Narayan was the first Indian writer I enjoyed reading, who taught me to love the ordinary and the inane.

How RK Narayan stops me from inserting bipolar penguins in my stories
Features Literature Monday, October 17, 2016 - 16:17

It's been thirty years since “Malgudi Days” aired on TV. I did not grow up watching it since I did not understand a word of Hindi back in the day. But I did grow up reading RK Narayan, and continue to escape into Malgudi whenever I need to clear my brain of polysyllabic words and sophistic garbage that makes up much of my reading these days. 

RK Narayan was the first Indian writer I enjoyed reading. I discovered "Swami and Friends" on a Sunday afternoon when I was around the age of ten. I'd exhausted my Enid Blyton collection, and Nancy Drew with her dashing boyfriend simply did not capture my imagination. I'd read Premchand's stories translated in English on my mother's insistence, but these I read as a duty. I liked the stories but the English did not sit well with me. The translations were often stilted and formal, distancing me as a child reader.

My edition of "Swami and Friends" was of inferior production quality compared to the Western children's books that I read. I opened the book only because I had nothing else to do. But from the very first page, I was hooked. This was a novel published in 1935 and it still resonated with me so much. 

One of the greatest pleasures of literature is to discover a fictional character who is just like you or a person you know. You're amazed that the writer, who has never met you, has peeked into your brain and produced this person who is so utterly familiar that reading the book becomes an intimate, secret ritual that you guard jealously from the rest of the world. This is why people become possessive about the books they love, this is why their heart lurches when you fold the book's cover carelessly or scribble on the pages. You are trespassing on sacred ground. "Swami and Friends" was in that category. 

After "Swami and Friends", I was irrevocably in love with Malgudi and its many characters. Narayan's insightful humour was built on affection for the human predicament. His ability to sketch a character was nothing short of genius. His novels were slim, scant on details about the surroundings, people's physical descriptions...and yet, you could visualize Malgudi and its inhabitants as clearly as people in your own family. You knew the mangroves, the Sarayu, Lawley Extension, Kabir Street, Mempi Forest, like the back of your hand.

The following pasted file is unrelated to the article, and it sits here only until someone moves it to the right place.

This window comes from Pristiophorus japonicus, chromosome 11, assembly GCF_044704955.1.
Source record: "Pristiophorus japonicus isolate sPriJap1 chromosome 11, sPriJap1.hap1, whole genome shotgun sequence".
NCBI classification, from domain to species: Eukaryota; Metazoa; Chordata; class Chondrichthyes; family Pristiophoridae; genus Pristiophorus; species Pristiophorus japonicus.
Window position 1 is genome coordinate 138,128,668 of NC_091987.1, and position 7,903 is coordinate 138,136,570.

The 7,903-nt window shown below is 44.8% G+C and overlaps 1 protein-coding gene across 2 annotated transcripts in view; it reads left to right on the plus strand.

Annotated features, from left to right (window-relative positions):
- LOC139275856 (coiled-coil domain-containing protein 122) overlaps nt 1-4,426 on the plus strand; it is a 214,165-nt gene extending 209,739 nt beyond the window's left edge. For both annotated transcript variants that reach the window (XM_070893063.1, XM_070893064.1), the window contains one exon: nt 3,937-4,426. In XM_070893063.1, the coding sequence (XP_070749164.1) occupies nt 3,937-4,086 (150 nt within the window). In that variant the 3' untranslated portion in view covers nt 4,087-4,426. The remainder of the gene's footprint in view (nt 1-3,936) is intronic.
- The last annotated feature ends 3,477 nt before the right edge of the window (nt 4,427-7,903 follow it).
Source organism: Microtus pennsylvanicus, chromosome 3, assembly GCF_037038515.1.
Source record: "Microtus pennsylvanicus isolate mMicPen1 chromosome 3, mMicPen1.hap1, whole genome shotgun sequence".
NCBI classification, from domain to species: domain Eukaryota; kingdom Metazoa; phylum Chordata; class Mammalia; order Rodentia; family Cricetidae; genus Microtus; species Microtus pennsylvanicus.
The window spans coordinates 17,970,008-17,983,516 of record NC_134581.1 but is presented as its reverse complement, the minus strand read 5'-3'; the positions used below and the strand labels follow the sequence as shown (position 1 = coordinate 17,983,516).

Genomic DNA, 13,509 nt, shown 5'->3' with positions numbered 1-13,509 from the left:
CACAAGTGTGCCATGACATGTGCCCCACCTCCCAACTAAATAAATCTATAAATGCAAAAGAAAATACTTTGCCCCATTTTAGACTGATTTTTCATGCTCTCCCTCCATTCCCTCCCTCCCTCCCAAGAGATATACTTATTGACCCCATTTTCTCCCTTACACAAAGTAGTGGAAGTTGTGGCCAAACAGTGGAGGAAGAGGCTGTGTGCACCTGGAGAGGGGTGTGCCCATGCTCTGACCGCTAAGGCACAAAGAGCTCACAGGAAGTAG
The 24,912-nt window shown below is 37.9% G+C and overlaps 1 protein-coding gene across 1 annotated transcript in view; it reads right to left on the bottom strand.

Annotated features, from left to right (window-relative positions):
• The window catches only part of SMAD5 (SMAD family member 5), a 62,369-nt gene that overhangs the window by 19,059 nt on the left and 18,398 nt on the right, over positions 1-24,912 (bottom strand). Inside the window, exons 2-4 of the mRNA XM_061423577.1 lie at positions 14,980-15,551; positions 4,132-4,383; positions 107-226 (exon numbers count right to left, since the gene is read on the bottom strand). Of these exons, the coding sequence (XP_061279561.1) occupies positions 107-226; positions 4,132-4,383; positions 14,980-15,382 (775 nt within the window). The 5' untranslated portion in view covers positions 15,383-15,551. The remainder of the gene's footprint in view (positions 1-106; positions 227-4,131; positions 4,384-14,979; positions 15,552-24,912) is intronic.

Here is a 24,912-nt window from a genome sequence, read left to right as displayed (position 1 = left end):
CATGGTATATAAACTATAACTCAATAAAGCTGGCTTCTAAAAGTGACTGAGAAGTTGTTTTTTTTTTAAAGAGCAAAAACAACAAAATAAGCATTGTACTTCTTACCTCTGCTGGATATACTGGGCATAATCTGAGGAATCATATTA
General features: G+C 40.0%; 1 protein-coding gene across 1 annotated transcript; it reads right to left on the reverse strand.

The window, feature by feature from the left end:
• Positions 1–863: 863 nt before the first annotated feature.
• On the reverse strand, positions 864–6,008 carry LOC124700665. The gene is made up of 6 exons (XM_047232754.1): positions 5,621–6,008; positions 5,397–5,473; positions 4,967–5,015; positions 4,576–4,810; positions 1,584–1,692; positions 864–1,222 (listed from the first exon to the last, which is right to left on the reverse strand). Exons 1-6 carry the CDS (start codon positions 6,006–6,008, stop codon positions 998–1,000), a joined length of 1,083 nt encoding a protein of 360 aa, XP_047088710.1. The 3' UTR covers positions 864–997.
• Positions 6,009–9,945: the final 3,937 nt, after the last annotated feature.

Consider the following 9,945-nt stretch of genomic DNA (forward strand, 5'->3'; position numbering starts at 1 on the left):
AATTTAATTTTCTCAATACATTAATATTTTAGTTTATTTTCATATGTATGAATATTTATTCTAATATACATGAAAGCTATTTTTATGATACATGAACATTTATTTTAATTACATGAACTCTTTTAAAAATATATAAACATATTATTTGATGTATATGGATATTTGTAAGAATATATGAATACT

Narayan achieved the tremendous task of Indianising English before the likes of Salman Rushdie gave respectability to the "chutneyfication" of it. Even though Narayan's characters almost never mixed up languages and spoke in English, the heart of the idiom was quintessentially Indian. I don't know how he managed it and I've not read any other Indian author who has accomplished this with the same effortlessness that he did.

Narayan did not write specifically for children. But his books often feature children and young people who were allowed to act their age. They came from conventional, unremarkable family set-ups, but were still interesting and had stories to tell. This was a revelation to a child like me who was convinced that one ought to have a dog and live in England if one were to have any story worth narrating. Or at the very least, come from a dysfunctional family.

I've returned to his books like "The Guide", "The Bachelor of Arts", "The English Teacher", "Grandmother's Tale", "The Vendor of Sweets", "My Dateless Diary" and many more over the years when I've found the world too weary to take. Each time, I've gone back with my faith restored. Narayan has been criticized for his "surface level" writing which doesn't get into problematic caste, class or gender equations but I love him too much to berate him for this disinterest. 

When I started writing my own books, Narayan was without a doubt a huge influence. It was thanks to him that I developed a love for the ordinary and the inane. There were no "clever" or explosive plot devices in his stories. Life was dramatic enough if you were a keen observer. The idiosyncracies of his characters were always real and believable. I remembered him whenever I was tempted to insert a bipolar penguin in the narrative just to liven things up. 

Reading Narayan helped me understand how to put words into a character's mouth that would seem natural for the person – not dictated by Wren and Martin. His spare sentences were never written to wow the reader with his vocabulary or intellect. They were there simply for one purpose - to narrate the story. The lack of ego in his writing was touching and precious. Also, inimitable. 

As children, the stories we made up were mostly set in foreign locales or fantasy lands, it was Narayan who nudged me to discover the beauty of my own backyard.

And it was only when those doors opened, when my characters stopped drinking ginger beer and building snowmen, that they became people whose stories I knew how to tell. 

Note: Views expressed are the personal opinions of the author.

 

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